An Altrua® Pacemaker Keeps Heidi's Heartbeat Regulated

A pacemaker helps a young mother keep pace with her boisterous toddler.*

As far back in her childhood as she can remember, Heidi's heart reminded her that it was beating. It felt as though a swarm of butterflies was fluttering within her chest. Her doctors and parents figured she would grow out of it. She did not. By high school her medical condition – second-degree heartblock – worsened, landing Heidi in an emergency room. Then at age 24, married and pregnant with her first child, it got scary: During labor Heidi’s heartbeat rate plunged to the low 20s – substantially below the 60 to 100 beats-per-minute normal range.

Mom and baby daughter Audrey emerged safely from the ordeal, but everybody – Heidi, her family and her doctors – knew it was time to get a pacemaker.

Now, says Heidi, she cannot imagine what life would be like without one. She received an ALTRUA® Pacemaker to regulate her heartbeat. The pacemaker Heidi received was the first Boston Scientific-branded device to treat bradycardia, a condition in which the heart beats too slowly, depriving the body of sufficient oxygen.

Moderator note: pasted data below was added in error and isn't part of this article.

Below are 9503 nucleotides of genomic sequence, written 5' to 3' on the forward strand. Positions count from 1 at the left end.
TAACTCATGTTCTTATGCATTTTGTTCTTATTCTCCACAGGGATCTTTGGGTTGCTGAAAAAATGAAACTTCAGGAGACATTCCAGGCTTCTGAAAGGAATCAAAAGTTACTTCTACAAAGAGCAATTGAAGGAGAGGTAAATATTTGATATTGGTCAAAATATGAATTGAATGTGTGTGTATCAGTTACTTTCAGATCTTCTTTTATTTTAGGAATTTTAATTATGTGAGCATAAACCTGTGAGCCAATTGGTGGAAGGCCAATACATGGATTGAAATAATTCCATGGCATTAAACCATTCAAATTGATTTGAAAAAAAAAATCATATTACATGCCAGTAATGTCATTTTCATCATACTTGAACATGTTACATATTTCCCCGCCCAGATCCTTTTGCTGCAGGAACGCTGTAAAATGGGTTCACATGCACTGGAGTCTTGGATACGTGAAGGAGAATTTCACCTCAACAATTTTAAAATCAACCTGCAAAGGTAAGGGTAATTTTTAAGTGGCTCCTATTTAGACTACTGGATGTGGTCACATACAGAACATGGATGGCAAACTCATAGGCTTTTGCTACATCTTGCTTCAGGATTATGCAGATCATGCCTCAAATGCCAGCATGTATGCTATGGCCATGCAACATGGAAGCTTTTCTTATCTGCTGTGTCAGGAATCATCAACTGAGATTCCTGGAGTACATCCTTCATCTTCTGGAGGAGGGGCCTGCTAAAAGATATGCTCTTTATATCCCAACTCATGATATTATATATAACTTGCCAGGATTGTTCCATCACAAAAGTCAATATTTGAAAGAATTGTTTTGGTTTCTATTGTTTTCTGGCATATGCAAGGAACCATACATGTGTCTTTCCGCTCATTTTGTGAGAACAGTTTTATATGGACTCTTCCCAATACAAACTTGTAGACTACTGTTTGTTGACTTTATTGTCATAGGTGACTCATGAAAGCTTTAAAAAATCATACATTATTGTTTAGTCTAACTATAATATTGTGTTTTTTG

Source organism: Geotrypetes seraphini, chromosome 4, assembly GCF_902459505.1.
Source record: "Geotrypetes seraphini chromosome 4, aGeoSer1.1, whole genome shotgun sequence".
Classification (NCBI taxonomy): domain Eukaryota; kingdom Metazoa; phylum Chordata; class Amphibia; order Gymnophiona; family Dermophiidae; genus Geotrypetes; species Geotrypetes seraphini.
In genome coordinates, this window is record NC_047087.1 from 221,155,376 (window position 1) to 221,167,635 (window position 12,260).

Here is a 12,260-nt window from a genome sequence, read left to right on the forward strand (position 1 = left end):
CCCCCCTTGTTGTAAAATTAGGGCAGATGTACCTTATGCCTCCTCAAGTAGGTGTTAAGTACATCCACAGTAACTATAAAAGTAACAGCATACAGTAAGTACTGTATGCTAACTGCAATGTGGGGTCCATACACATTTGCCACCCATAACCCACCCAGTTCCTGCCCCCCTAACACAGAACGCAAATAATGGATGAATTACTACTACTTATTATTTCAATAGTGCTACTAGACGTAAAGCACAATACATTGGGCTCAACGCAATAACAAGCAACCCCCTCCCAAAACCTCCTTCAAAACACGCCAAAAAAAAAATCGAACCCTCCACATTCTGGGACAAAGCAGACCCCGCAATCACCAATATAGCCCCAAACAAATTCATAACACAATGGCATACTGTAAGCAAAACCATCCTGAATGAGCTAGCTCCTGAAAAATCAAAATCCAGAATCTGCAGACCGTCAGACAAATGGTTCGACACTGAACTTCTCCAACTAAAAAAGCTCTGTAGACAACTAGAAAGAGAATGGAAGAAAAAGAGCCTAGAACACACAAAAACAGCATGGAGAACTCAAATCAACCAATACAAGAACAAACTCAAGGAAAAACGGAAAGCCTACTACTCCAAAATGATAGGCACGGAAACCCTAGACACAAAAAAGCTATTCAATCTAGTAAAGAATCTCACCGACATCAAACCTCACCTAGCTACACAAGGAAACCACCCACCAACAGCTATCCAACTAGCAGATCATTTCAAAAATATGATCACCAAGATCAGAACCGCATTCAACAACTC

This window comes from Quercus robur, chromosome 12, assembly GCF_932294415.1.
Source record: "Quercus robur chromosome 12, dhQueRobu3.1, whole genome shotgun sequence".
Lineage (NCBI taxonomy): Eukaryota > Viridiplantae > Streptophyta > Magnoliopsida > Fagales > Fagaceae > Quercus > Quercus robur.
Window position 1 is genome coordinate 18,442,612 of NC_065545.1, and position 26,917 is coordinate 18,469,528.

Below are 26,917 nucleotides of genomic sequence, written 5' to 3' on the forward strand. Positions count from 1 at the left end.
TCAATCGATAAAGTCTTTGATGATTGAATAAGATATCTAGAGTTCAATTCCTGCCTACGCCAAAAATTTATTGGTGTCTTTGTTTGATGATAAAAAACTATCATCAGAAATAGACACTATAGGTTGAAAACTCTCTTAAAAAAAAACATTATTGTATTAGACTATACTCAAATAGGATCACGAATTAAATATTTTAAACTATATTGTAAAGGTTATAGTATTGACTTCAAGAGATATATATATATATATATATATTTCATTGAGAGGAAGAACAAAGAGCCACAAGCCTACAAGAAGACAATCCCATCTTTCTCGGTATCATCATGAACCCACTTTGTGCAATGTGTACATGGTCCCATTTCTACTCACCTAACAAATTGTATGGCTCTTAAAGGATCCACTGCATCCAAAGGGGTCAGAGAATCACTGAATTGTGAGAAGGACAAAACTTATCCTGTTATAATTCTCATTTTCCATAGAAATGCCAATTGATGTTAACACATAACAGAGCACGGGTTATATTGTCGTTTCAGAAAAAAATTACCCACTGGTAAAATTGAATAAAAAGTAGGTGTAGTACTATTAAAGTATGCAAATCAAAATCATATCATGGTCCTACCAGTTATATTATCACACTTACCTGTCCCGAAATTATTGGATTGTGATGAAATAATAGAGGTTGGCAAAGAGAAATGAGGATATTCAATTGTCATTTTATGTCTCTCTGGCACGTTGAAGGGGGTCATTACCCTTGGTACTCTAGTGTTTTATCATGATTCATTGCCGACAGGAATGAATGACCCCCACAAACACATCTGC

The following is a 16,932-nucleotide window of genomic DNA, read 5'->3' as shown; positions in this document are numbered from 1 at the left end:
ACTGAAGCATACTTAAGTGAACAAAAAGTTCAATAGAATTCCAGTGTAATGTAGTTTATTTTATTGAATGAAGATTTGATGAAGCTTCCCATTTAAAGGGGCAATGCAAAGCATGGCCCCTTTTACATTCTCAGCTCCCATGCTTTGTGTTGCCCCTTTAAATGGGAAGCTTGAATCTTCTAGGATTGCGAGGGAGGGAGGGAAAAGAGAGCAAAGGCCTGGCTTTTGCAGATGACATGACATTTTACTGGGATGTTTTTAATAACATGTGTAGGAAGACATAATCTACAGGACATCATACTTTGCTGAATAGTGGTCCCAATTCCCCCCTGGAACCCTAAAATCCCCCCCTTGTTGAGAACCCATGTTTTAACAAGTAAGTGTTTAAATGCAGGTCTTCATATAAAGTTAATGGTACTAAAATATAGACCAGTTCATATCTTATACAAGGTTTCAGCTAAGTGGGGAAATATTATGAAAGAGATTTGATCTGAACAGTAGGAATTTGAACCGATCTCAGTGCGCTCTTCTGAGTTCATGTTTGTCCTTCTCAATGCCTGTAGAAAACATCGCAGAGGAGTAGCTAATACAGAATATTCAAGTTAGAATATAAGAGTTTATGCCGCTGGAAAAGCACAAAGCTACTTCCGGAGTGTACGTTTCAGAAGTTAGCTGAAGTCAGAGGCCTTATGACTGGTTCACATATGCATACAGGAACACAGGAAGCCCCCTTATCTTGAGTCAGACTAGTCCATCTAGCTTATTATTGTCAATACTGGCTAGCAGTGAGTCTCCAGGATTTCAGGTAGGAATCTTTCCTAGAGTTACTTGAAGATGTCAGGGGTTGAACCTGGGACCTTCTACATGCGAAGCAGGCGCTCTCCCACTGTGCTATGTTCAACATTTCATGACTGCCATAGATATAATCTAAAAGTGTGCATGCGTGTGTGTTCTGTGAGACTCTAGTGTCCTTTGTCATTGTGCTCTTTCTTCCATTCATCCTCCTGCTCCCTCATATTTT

Upon emerging from surgery after the implantation of the device, Heidi looked up at her father in amazement. "I can’t feel my heart beating the way it used to!" Her father smiled and replied: "That's right. You’re not supposed to, Heidi."


The ALTRUA® 60 Pacing System offers advanced automatic features for easier patient management, combined with advanced functionality to reduce unnecessary pacing. ALTRUA® pacemakers are designed to adjust the heart rate to meet the body’s needs, whether during exercise or rest. Implantation of a pacemaker involves positioning thin, insulated wires known as leads in the heart and placing the device in a pocket of skin, usually in the upper chest area. Typically the implant procedure involves only local anesthesia and a sedative, rather than general anesthesia. Most people have a fairly quick recovery after a pacemaker implant.

*Results from case studies are not predictive of results in other cases.